Monday, January 31, 2005

Mmmmm. Dip! 

Via Zemblan patriot B.K.: USA Today reports on a University of Connecticut survey which indicates, disturbingly, that two-thirds of American high school students have yet to get with the program:
One in three U.S. high school students say the press ought to be more restricted, and even more say the government should approve newspaper stories before readers see them, according to a survey being released today.

The survey of 112,003 students finds that 36% believe newspapers should get "government approval" of stories before publishing; 51% say they should be able to publish freely; 13% have no opinion.

Asked whether the press enjoys "too much freedom," not enough or about the right amount, 32% say "too much," and 37% say it has the right amount. Ten percent say it has too little.

The findings aren't surprising to Jack Dvorak, director of the High School Journalism Institute at Indiana University in Bloomington. "Even professional journalists are often unaware of a lot of the freedoms that might be associated with the First Amendment," he says.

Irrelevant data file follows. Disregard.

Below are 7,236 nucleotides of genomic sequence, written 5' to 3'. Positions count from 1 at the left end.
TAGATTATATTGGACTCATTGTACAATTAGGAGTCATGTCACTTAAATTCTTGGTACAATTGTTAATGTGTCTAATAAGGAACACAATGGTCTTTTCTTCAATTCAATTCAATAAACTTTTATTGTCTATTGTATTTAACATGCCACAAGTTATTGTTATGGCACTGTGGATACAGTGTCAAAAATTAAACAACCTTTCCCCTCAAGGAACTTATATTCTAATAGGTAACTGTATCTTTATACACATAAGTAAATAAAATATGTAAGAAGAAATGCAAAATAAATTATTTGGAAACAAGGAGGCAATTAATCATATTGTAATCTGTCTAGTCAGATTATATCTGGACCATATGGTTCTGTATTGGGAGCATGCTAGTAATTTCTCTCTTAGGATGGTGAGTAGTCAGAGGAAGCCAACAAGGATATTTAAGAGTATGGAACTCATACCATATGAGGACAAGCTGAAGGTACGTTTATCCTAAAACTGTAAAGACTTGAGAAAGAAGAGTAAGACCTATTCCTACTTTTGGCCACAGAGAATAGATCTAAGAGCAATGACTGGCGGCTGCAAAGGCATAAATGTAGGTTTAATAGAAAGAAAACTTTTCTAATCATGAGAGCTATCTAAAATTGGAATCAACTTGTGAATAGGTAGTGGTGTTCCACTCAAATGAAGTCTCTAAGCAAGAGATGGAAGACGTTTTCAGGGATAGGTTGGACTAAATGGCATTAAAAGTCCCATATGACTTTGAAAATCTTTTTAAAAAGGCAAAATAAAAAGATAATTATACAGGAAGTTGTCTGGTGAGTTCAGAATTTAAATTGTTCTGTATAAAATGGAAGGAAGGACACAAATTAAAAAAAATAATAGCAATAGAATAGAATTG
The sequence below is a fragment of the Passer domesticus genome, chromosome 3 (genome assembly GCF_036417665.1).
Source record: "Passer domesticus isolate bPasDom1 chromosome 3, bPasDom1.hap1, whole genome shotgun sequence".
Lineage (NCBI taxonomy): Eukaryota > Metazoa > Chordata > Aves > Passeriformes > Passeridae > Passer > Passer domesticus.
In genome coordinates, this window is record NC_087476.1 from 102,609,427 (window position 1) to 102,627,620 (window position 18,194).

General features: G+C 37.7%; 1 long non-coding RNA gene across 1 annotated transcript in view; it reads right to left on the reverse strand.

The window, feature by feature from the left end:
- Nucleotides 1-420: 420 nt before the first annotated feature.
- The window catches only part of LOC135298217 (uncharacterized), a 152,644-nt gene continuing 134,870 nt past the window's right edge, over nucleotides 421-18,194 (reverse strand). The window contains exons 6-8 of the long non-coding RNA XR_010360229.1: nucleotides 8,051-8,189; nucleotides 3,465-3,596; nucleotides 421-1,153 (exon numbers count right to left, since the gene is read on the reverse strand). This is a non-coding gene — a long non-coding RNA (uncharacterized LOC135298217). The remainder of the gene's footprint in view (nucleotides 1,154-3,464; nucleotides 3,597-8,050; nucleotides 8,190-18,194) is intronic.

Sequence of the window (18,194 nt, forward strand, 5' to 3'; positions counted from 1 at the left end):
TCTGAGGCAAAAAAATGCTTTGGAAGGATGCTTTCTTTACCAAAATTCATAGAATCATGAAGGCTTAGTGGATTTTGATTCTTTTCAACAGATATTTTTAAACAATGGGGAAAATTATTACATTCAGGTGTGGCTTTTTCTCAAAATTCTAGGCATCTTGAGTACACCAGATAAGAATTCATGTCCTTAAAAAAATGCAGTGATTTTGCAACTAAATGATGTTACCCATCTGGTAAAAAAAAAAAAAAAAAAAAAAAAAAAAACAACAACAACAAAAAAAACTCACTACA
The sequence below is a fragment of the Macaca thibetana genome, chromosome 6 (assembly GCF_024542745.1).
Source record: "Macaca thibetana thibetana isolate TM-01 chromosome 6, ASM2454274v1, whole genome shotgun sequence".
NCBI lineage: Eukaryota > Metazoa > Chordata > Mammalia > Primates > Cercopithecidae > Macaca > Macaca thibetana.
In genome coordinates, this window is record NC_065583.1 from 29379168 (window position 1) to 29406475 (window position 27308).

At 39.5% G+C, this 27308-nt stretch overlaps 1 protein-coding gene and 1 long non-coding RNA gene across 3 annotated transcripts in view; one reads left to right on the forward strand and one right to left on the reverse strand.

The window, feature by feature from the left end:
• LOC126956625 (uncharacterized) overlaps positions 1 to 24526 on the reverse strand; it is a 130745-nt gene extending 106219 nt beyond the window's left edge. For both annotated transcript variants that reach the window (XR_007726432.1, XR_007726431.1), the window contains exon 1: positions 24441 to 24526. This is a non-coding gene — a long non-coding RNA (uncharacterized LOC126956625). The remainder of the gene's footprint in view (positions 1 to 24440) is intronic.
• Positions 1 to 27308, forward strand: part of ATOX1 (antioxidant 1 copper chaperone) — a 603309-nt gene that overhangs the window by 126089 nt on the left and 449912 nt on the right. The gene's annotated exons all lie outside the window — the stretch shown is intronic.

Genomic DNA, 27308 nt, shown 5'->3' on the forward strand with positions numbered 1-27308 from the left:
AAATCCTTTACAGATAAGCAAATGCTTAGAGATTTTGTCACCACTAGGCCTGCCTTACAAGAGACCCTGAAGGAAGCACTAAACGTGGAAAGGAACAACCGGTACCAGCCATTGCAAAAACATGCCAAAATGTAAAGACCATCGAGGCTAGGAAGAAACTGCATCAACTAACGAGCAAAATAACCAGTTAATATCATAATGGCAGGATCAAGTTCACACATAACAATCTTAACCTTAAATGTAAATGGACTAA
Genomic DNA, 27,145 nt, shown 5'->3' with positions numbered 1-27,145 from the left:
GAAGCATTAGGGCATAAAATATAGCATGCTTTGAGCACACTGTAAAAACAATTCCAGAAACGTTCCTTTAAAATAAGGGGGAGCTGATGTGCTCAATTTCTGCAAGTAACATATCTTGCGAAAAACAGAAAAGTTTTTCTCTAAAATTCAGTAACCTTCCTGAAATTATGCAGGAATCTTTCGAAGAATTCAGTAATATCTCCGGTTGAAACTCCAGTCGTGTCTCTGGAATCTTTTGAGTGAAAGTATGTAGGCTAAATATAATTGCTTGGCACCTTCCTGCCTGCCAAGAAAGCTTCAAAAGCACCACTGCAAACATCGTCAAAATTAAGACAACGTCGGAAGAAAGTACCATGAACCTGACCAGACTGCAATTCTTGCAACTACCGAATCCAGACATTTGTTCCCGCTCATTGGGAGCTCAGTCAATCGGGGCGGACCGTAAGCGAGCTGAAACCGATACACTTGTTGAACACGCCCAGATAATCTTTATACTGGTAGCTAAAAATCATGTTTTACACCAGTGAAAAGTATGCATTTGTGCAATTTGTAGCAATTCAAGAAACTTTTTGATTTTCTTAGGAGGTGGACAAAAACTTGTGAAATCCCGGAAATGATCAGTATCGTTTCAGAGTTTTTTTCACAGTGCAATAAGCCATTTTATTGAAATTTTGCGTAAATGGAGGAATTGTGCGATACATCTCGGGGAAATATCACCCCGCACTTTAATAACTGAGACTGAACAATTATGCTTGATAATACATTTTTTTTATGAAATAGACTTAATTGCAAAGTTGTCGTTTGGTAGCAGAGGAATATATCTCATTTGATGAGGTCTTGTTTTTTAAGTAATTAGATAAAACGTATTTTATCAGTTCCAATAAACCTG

We were highly intrigued by that last assertion; after all, how can high school students be expected to develop a healthy respect for the principles that animate the First Amendment unless they see professional journalists converting thos principles into action? No doubt Mr. Dvorak had more to say, and we fully intended to finish reading the article, but just then we were distracted by a colorful graphic that called out to us from the front page of the website:

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